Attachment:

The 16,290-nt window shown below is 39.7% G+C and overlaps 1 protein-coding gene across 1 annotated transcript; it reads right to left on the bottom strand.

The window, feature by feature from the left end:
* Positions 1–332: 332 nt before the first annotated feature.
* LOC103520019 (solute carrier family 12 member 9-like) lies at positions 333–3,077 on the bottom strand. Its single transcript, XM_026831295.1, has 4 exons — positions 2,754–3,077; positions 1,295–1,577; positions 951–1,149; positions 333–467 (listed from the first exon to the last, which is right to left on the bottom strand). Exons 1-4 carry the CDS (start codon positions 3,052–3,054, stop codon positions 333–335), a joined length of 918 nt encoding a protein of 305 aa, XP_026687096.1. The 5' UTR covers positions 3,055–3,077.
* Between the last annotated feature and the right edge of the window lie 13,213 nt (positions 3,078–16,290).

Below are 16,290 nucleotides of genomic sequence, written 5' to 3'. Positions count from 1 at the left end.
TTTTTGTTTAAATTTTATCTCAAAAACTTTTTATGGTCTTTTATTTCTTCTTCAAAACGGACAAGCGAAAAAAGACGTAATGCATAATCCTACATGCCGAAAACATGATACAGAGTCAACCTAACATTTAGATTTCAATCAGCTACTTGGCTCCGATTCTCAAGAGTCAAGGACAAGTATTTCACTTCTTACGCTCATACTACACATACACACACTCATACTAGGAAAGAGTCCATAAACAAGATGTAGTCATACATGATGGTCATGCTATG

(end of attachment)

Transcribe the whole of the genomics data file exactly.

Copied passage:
The 16,290-nt window shown below is 39.7% G+C and overlaps 1 protein-coding gene across 1 annotated transcript; it reads right to left on the bottom strand.

The window, feature by feature from the left end:
* Positions 1–332: 332 nt before the first annotated feature.
* LOC103520019 (solute carrier family 12 member 9-like) lies at positions 333–3,077 on the bottom strand. Its single transcript, XM_026831295.1, has 4 exons — positions 2,754–3,077; positions 1,295–1,577; positions 951–1,149; positions 333–467 (listed from the first exon to the last, which is right to left on the bottom strand). Exons 1-4 carry the CDS (start codon positions 3,052–3,054, stop codon positions 333–335), a joined length of 918 nt encoding a protein of 305 aa, XP_026687096.1. The 5' UTR covers positions 3,055–3,077.
* Between the last annotated feature and the right edge of the window lie 13,213 nt (positions 3,078–16,290).

Below are 16,290 nucleotides of genomic sequence, written 5' to 3'. Positions count from 1 at the left end.
TTTTTGTTTAAATTTTATCTCAAAAACTTTTTATGGTCTTTTATTTCTTCTTCAAAACGGACAAGCGAAAAAAGACGTAATGCATAATCCTACATGCCGAAAACATGATACAGAGTCAACCTAACATTTAGATTTCAATCAGCTACTTGGCTCCGATTCTCAAGAGTCAAGGACAAGTATTTCACTTCTTACGCTCATACTACACATACACACACTCATACTAGGAAAGAGTCCATAAACAAGATGTAGTCATACATGATGGTCATGCTATG